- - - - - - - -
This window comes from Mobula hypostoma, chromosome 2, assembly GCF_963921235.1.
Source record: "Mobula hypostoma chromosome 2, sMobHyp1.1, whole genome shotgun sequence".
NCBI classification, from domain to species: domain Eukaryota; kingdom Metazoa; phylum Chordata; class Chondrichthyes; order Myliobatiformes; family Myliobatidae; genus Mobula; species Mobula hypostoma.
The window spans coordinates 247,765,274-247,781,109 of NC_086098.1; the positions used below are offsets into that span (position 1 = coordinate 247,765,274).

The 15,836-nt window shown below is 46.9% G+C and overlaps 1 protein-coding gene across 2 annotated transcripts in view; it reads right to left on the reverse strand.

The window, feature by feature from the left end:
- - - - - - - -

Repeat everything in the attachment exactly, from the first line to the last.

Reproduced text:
This window comes from Mobula hypostoma, chromosome 2, assembly GCF_963921235.1.
Source record: "Mobula hypostoma chromosome 2, sMobHyp1.1, whole genome shotgun sequence".
NCBI classification, from domain to species: domain Eukaryota; kingdom Metazoa; phylum Chordata; class Chondrichthyes; order Myliobatiformes; family Myliobatidae; genus Mobula; species Mobula hypostoma.
The window spans coordinates 247,765,274-247,781,109 of NC_086098.1; the positions used below are offsets into that span (position 1 = coordinate 247,765,274).

The 15,836-nt window shown below is 46.9% G+C and overlaps 1 protein-coding gene across 2 annotated transcripts in view; it reads right to left on the reverse strand.

The window, feature by feature from the left end: